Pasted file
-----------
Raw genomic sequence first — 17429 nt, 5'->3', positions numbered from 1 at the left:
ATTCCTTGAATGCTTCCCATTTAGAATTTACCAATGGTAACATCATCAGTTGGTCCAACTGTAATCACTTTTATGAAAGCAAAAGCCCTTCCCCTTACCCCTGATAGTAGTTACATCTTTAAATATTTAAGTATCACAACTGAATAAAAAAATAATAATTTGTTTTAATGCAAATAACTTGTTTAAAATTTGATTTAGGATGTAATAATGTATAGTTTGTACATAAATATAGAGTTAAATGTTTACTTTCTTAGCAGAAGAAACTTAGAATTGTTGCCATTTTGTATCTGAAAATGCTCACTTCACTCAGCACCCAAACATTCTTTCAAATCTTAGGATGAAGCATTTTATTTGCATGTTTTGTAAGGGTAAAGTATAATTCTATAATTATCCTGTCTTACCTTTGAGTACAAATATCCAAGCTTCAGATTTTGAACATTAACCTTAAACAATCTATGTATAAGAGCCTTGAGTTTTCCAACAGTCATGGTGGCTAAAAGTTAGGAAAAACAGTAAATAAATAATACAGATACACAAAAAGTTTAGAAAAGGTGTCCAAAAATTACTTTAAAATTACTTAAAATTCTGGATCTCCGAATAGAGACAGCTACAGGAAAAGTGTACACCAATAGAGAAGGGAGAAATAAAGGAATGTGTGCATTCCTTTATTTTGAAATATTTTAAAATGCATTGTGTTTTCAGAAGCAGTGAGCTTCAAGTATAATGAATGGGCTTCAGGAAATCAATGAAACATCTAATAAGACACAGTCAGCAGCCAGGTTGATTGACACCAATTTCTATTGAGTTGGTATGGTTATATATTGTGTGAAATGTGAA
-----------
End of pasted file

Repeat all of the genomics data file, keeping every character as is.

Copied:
Raw genomic sequence first — 17429 nt, 5'->3', positions numbered from 1 at the left:
ATTCCTTGAATGCTTCCCATTTAGAATTTACCAATGGTAACATCATCAGTTGGTCCAACTGTAATCACTTTTATGAAAGCAAAAGCCCTTCCCCTTACCCCTGATAGTAGTTACATCTTTAAATATTTAAGTATCACAACTGAATAAAAAAATAATAATTTGTTTTAATGCAAATAACTTGTTTAAAATTTGATTTAGGATGTAATAATGTATAGTTTGTACATAAATATAGAGTTAAATGTTTACTTTCTTAGCAGAAGAAACTTAGAATTGTTGCCATTTTGTATCTGAAAATGCTCACTTCACTCAGCACCCAAACATTCTTTCAAATCTTAGGATGAAGCATTTTATTTGCATGTTTTGTAAGGGTAAAGTATAATTCTATAATTATCCTGTCTTACCTTTGAGTACAAATATCCAAGCTTCAGATTTTGAACATTAACCTTAAACAATCTATGTATAAGAGCCTTGAGTTTTCCAACAGTCATGGTGGCTAAAAGTTAGGAAAAACAGTAAATAAATAATACAGATACACAAAAAGTTTAGAAAAGGTGTCCAAAAATTACTTTAAAATTACTTAAAATTCTGGATCTCCGAATAGAGACAGCTACAGGAAAAGTGTACACCAATAGAGAAGGGAGAAATAAAGGAATGTGTGCATTCCTTTATTTTGAAATATTTTAAAATGCATTGTGTTTTCAGAAGCAGTGAGCTTCAAGTATAATGAATGGGCTTCAGGAAATCAATGAAACATCTAATAAGACACAGTCAGCAGCCAGGTTGATTGACACCAATTTCTATTGAGTTGGTATGGTTATATATTGTGTGAAATGTGAA